Despite my annoying tendency to go on and on about how great London is, I really haven’t been out to do much sightseeing since I’ve been here. I decided to remedy that this past Sunday and actually go out and see some of those great London sights.
I decided to walk along the south bank of the Thames where I haven’t spent much, or really any time. I started out by the Tower of London which I always find incredible impressive no matter how many times I’ve seen it. I then walked across Tower Bridge which is the really cool Bridge that everyone always thinks is London Bridge because that is the bridge they always show in movies. It was a painfully chilly day and the wind on the bridge was both painful and exhilarating. I stood at the center of the bridge and let it rush through me, whipping my hair around, for as long as I could stand it.
I crossed to the South-bank and walked along, stopping at the Tate Modern, a truly excellent museum, to check out the giant crack in the floor and to meander around and warm up.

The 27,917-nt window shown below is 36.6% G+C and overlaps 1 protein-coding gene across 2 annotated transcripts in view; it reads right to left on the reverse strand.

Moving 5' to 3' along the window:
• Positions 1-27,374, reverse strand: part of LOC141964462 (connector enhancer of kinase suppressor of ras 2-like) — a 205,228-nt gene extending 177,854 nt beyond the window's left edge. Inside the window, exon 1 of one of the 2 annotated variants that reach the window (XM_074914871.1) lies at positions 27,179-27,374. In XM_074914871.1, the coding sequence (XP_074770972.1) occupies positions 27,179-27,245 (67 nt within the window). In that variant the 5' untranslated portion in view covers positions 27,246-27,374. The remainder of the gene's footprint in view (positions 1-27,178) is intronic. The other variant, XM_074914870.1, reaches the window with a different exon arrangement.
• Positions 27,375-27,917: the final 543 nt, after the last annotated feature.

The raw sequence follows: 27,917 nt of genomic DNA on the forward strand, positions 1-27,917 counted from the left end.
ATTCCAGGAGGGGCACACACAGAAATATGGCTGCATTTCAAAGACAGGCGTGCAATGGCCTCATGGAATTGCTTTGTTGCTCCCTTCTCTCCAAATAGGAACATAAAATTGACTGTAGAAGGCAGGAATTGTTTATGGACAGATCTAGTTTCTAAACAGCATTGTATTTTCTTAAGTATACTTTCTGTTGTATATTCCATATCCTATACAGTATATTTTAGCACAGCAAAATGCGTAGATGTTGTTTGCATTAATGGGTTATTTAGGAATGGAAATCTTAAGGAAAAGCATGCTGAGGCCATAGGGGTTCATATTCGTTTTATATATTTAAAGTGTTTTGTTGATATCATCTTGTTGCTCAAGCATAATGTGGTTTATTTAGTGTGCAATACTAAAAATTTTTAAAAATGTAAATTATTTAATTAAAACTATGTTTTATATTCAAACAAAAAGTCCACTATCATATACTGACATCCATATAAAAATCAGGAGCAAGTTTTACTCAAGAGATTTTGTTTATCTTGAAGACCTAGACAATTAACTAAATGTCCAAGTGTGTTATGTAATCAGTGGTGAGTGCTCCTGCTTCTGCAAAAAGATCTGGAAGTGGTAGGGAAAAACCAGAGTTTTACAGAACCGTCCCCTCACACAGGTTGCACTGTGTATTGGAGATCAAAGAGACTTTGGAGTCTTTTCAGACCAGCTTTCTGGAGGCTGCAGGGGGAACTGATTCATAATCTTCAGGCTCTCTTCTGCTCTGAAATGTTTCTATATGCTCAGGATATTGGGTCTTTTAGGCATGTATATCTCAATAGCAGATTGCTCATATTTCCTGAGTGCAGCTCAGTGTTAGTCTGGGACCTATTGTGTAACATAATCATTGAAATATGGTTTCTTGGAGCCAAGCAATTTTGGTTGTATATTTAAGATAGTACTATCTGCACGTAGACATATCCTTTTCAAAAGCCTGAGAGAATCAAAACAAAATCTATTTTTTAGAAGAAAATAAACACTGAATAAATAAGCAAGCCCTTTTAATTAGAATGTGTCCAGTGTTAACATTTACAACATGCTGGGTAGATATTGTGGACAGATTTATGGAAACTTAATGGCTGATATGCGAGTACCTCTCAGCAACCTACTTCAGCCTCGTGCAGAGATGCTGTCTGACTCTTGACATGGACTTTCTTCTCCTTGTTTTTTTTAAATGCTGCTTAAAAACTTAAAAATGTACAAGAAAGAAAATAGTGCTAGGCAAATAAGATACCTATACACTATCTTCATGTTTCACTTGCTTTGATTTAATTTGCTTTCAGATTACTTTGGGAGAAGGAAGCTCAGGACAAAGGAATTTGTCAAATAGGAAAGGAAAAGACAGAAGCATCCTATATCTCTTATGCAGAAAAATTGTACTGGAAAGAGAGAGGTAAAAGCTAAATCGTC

Awhile ago I talked about my Great London Novel Pr oject, and despite the tumultuousness of the past couple or weeks I have been sticking to it! I was really glad I had when I sat down at a cafe for lunch and read Ann Veronica’s first impressions on fleeing to London to start a new life:
“...she walked out into London with a peculiar exaltation that partook of panic and defiance but was chiefly a sense of vast unexampled release.
She inhaled a deep breath of air- London air.”
How eerily appropriate. I continued to walk along the river, passing such exciting surprises as the South Bank Book Market and this awesome skate park with gorgeous graffiti. I finally walked back north across one of the Jubilee bridges, where I snapped these terrific shots of Parliament in the setting sun. It’s moments like this that just totally embody how pretty London can be.
“And this great mellow place, this London, now was hers, to struggle with, to go where she pleased in, to overcome and live in. ‘I am glad,’ she told herself, ‘I came.’”